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WORKING IN DENMARK

Danish parliament rejects EU minimum wage directive

The government in Denmark has been given parliament backing to reject an EU directive on minimum wages.

Denmark's acting employment minister Mattias Tesfaye. The country is opposed to a standardised EU minimum wage.
Denmark's acting employment minister Mattias Tesfaye. The country is opposed to a standardised EU minimum wage. Photo: Ólafur Steinar Rye Gestsson/Ritzau Scanpix

Acting employment minister Mattias Tesfaye confirmed the situation after a meeting with parliament’s EU committee on Thursday.

“I’m glad parliament agrees with the government that we must protect the Danish model with free negotiations over wages on the labour market,” Tesfaye said.

A legal minimum wage is generally an unpopular concept in Danish politics because it clashes with the country’s traditional labour model, in which wages are determined through collective bargaining agreements between trade unions and employer representation. That is facilitated by a high level of union membership.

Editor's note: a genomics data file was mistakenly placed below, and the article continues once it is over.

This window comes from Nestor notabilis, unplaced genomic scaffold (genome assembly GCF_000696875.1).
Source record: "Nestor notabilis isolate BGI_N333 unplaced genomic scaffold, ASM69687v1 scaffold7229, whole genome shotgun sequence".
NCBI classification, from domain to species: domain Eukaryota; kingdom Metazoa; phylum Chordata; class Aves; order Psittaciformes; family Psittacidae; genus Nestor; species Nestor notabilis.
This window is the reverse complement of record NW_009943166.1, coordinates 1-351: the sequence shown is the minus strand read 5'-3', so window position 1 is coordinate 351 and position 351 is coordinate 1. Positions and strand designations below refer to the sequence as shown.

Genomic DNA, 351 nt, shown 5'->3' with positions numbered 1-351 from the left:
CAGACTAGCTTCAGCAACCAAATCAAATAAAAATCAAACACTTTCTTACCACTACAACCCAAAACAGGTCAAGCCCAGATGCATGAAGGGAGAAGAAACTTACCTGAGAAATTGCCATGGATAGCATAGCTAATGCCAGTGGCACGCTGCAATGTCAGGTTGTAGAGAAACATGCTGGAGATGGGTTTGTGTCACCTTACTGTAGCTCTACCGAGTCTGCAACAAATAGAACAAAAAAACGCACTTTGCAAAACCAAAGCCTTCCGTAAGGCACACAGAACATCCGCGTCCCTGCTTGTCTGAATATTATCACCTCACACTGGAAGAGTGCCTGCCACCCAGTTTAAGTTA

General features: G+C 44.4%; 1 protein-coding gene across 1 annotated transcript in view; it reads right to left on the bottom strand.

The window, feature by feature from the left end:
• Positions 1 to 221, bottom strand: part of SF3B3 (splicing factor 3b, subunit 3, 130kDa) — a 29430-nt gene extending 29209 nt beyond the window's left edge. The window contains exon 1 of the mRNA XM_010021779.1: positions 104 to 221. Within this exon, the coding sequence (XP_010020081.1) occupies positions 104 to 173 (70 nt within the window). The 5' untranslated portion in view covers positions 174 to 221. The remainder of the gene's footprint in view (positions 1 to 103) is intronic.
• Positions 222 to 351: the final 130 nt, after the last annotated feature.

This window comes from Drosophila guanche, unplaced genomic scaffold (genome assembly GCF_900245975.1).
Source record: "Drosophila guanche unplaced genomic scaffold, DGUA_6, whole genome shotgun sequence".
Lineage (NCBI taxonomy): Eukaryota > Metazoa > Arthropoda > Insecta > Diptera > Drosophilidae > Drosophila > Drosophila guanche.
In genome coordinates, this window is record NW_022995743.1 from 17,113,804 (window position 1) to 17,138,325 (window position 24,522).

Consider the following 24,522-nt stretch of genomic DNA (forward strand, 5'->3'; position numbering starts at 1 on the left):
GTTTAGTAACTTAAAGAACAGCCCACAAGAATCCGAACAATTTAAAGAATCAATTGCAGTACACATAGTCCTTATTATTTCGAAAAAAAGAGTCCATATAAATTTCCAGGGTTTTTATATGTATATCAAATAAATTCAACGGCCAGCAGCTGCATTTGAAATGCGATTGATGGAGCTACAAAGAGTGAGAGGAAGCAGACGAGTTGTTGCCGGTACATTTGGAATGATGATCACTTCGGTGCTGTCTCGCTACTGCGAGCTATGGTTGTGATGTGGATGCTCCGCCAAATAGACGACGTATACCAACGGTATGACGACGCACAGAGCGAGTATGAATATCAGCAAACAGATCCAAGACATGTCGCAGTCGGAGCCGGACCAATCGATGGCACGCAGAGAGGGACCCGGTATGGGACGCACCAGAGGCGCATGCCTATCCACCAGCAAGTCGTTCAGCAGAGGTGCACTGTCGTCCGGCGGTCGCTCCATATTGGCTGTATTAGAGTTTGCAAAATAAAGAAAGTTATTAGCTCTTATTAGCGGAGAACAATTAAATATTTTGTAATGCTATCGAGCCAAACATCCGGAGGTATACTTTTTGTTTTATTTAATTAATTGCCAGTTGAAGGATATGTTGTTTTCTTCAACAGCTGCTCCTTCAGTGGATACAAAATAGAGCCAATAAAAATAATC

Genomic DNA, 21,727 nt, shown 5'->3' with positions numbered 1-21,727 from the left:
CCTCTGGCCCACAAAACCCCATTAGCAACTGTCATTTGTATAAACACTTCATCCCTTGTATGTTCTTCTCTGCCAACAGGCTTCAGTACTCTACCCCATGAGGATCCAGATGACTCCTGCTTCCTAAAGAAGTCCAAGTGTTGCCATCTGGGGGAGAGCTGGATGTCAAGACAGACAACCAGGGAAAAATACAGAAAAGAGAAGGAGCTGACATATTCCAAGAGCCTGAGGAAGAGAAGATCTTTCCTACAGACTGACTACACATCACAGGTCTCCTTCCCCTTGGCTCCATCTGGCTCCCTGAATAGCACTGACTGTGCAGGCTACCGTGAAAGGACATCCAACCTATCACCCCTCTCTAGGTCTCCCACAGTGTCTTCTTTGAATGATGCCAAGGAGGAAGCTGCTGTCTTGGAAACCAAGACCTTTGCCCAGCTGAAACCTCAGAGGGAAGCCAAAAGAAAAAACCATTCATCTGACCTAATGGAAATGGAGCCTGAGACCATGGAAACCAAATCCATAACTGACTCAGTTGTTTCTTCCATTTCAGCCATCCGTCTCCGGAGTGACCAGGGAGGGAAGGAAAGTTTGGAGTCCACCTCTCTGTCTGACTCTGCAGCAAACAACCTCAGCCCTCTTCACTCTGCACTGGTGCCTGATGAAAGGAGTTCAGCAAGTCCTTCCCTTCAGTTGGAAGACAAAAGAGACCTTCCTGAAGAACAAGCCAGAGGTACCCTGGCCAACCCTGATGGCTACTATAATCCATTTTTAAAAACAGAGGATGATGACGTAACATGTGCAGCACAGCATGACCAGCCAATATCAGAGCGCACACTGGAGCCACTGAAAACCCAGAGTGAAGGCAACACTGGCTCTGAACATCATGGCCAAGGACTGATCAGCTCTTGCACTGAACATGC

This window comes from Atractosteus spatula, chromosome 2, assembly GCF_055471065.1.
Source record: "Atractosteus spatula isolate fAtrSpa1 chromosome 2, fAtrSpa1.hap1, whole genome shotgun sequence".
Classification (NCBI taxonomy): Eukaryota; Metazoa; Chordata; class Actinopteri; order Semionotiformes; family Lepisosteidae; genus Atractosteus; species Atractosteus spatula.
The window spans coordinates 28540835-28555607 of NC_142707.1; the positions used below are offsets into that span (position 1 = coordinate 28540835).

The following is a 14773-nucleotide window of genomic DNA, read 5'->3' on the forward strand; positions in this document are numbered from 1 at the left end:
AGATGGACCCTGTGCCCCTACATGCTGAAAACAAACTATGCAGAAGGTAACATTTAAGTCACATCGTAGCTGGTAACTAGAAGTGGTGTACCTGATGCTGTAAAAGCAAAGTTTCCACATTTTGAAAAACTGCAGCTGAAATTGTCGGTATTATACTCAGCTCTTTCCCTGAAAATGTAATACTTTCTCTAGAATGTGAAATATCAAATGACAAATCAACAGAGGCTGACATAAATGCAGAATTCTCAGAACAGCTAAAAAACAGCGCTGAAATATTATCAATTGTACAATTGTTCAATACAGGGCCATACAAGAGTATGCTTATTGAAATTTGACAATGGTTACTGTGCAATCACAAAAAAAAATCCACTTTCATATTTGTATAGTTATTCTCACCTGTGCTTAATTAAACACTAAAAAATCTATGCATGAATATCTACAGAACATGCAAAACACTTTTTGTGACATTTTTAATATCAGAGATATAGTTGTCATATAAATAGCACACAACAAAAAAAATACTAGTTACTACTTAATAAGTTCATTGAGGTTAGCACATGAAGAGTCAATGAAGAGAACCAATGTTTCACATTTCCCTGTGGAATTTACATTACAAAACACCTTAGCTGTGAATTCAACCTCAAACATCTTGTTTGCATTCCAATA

READ ALSO: EXPLAINED: Why has the government intervened in Denmark’s nurses strike?

The directive only applies to EU countries which already have minimum wage laws, meaning Denmark and neighbouring Sweden are excluded.

But Denmark’s opposition to the directive nevertheless sends an important signal, according to Tesfaye.

Additionally, both Denmark and Sweden are concerned that minimum wage could eventually be enforced should a person who works in either country take the issue to the EU court.

Tesfaye, of the ruling Social Democratic party, claimed he appreciated the purpose of the directive, which was negotiated between the EU parliament, EU Commission and member states,

“I can understand that other countries are concerned about what is going on on their labour markets with low wages where people can’t live a dignified life,

“But we have found a better model in Denmark and it is worth protecting and it must not be destroyed by a common European directive,” the minister said.